Based on the competency and expertise in delivering geotechnical works, Socotec was commissioned Mott MacDonald Bentley (MMB) to obtain the geotechnical and geo-environmental information required to progress with proposals put forward by a water company for drainage improvements in a UK town. The aim of the work was to reduce the amount of rainwater ending up in the sewers and included proposals for new surface water sewers, rising mains, pumping stations, additional buried network storage and attenuation basins. The site investigation took place between August 2016 and December 2017 with Socotec operating in a multi-phased approach to complete an ever-growing scope of works.
To obtain the required information, Socotec undertook fieldworks including cable percussion, sonic and dynamic windowless sampling boreholes, in situ and laboratory testing, as well as gas and groundwater monitoring. All investigation works were performed in accordance with the contract specification, and in line with general requirements of BS 5930 (2015), BS EN 1997-2 (2007), BS EN ISO 22475-1 (2006) and other relevant standards.
Following a desk study into the published geology in the area, Socotec discovered that varying superficial deposits were underlying; peat, tidal flat deposits and then glacial till. This initial study allowed the methods and equipment required for the successful competition of the ground investigation to be carefully chosen. Where peat was anticipated, for example, the soft and boggy ground conditions were overcome through the use of matting and tracked machines to assist with access.
Upon competition of the initial scope - the complexity of the project meant that Socotec was asked to return to site and complete a site investigation for additional areas and also improve knowledge of ground risks where particular hazards were identified.
Through phased design and modelling undertaken by MMB, the proposed works were continually evolving and, in order to appropriately consider alternatives, further ground investigation was necessary. Socotec's flexible approach met the continuing needs of the client through reoccurring visits to the project.
Nine different geographical areas were investigated; each area required similar ground investigative works with completed works totalling 42 dynamic windowless sampling boreholes, 14 cable percussion boreholes, three hand-dug trial pits, three machine excavated trial pits, and one sonic rotary borehole.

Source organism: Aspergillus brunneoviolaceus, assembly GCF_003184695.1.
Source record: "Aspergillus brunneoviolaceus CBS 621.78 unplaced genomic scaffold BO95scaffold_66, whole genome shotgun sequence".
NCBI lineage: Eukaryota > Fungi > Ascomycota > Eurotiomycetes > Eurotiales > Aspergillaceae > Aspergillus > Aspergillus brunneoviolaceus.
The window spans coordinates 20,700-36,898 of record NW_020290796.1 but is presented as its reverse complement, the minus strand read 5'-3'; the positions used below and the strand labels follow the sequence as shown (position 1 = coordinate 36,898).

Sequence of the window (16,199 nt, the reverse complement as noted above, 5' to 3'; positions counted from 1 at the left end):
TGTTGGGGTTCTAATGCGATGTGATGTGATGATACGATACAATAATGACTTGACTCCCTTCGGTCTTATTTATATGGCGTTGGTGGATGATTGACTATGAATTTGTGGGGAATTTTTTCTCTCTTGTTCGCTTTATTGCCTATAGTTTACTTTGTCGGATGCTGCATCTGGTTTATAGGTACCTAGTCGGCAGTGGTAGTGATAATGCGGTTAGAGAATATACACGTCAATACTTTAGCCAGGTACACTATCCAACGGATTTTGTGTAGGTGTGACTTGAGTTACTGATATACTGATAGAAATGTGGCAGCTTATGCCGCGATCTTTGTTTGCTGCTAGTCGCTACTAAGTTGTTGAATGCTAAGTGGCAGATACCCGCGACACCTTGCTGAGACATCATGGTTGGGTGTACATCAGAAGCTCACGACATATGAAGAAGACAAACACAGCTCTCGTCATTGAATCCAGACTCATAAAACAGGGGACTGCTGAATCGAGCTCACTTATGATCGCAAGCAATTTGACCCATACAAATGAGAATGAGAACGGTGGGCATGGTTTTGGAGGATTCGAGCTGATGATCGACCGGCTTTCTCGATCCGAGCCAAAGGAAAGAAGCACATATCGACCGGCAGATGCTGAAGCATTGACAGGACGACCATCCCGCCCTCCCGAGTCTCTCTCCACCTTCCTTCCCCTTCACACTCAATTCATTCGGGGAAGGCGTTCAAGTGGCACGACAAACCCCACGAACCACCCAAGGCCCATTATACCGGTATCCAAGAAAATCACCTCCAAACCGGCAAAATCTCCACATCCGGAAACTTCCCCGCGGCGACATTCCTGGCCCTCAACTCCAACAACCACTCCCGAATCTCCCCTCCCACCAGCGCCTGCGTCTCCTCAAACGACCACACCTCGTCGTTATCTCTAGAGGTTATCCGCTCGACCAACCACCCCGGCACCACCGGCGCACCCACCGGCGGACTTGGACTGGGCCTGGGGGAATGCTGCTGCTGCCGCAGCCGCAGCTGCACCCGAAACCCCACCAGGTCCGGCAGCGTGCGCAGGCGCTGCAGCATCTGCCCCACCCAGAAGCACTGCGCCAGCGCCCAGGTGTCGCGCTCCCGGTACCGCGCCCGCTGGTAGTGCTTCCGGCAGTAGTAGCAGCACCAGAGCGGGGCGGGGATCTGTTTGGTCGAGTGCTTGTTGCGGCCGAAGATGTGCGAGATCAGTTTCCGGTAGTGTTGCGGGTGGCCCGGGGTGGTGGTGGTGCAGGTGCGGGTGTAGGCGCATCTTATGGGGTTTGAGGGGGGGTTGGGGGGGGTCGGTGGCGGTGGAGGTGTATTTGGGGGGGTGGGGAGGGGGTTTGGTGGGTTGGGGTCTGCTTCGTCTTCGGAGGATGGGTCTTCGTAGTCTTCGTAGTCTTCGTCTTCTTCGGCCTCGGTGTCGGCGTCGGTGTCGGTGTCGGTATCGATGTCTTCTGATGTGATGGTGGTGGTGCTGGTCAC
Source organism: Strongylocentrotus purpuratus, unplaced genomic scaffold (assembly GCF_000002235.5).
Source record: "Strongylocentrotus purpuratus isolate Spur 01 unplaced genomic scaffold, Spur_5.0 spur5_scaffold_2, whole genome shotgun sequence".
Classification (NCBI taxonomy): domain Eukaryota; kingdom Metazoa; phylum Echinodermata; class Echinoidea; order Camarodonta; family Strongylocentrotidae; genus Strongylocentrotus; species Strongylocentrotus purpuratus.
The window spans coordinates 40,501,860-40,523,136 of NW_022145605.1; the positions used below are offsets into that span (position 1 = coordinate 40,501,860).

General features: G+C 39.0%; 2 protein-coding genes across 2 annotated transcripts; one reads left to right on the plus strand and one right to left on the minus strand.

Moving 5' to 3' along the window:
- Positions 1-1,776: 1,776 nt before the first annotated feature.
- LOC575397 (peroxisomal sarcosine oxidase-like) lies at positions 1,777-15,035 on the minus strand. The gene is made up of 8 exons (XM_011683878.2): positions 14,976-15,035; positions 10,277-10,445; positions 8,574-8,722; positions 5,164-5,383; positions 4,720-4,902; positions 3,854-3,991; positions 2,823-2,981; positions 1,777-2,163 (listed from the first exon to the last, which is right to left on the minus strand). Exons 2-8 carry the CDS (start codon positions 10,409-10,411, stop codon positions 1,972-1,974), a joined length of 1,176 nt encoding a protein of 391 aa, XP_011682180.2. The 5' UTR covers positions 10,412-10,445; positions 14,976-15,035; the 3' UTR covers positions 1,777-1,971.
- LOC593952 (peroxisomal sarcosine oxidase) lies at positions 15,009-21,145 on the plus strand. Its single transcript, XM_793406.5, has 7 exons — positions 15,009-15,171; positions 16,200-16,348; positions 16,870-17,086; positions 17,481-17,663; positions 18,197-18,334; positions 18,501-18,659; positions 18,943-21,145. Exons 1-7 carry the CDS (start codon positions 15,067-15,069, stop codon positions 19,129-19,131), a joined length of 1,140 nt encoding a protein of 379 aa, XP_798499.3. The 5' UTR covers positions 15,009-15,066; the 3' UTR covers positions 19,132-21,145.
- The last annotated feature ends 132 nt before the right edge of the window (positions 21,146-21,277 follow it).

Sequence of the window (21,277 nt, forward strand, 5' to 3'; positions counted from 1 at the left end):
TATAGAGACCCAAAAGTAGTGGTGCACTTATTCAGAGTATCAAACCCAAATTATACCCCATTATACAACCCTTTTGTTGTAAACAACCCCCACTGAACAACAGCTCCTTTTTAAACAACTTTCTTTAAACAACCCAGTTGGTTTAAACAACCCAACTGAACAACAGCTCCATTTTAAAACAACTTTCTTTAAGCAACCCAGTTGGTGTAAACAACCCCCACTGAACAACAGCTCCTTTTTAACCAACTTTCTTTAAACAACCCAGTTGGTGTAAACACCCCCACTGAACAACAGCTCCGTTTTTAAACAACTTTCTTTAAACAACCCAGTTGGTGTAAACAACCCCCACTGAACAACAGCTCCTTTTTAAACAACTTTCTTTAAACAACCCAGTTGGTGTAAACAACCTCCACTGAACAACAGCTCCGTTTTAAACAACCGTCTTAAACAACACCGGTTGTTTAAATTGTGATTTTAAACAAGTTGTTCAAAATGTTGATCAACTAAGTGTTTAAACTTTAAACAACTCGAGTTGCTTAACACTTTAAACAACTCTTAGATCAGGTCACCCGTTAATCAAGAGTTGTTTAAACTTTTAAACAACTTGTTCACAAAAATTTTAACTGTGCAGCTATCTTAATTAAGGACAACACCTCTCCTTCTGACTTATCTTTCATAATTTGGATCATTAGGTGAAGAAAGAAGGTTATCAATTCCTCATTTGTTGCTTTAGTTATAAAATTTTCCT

Borehole logs recorded the depth of the exploratory hole, the equipment and method used to extract the sample, while also recording any groundwater entries and depth-related remarks.
Through open communication and liaison with the client, Socotec was able to provide a flexible and adaptable approach to completion of the project. As the proposal changed, the relationship between Socotec and the client meant that Socotec could complete additional services and geotechnical investigation for the project without delay.
During the works, Socotec provided feedback on any arising matters as they developed. It was this open dialogue between stakeholders that meant that all information was passed to the design team for interpretation. Based on this, along with other factors, initial scopes were rethought and alternative routes planned - for which, Socotec completed further geotechnical investigation.
Paul Fitzsimon, Socotec project manager, commented: "The whole project, from start to finish, was a true collaboration between a number of parties, involving and affecting the general public and the residential community too. Socotec is pleased to have supported the collaboration and become an integral part of the delivery team as the project evolved and adapted."
Socotec was able to call upon a wide range of services available to further support the client. Three to five Socotec field engineers were employed on site at any one time. Ground investigation was not the only service that Socotec provided for the project; the materials testing division was also engaged to undertake in-situ CBR testing and ground bearing capacities for earthworks design and plant selection.
Socotec understood the importance of collecting a representative and quality sample, in accordance with specified standards. In line with the schedule given by MMB, selected soil and groundwater samples that were recorded during fieldwork were transported directly to Socotec's chemical laboratory for testing and analysis.
From Socotec's own in-house geotechnical laboratory, and in accordance with standards specified in the contract, tests were completed for the determination of water content and atterberg limits, both of which provided critical information into the engineering properties, consistency and behaviour of the soil.
Unconsolidated undrained triaxial compression testing also gave insight into the shear strength of the soil samples when compressed at a constant level, and by not allowing a change in moisture once taken in situ.
Soil gradation and classification was determined through particle-size distribution analysis, with the results identifying the mechanical properties of the material for suitability.
The laboratory testing provided crucial insight into the ground conditions and enabled the design team to make suitable and appropriate decisions based upon this information.
Speaking about the project, Michael Murphy of Mott MacDonald Bentley, commented: "Socotec helped us achieve an extensive suite of geotechnical data, enabling the designers to deliver a strong design now issued for construction."
For ease of reporting for the client, Socotec divided the results of the investigation into nine volumes, based upon geographical area and design proposals, along with a size zoning place. These reports were issued at the end of the site investigation but Socotec engaged in continuous communication with MMB to report on all aspects of geotechnical findings throughout the works.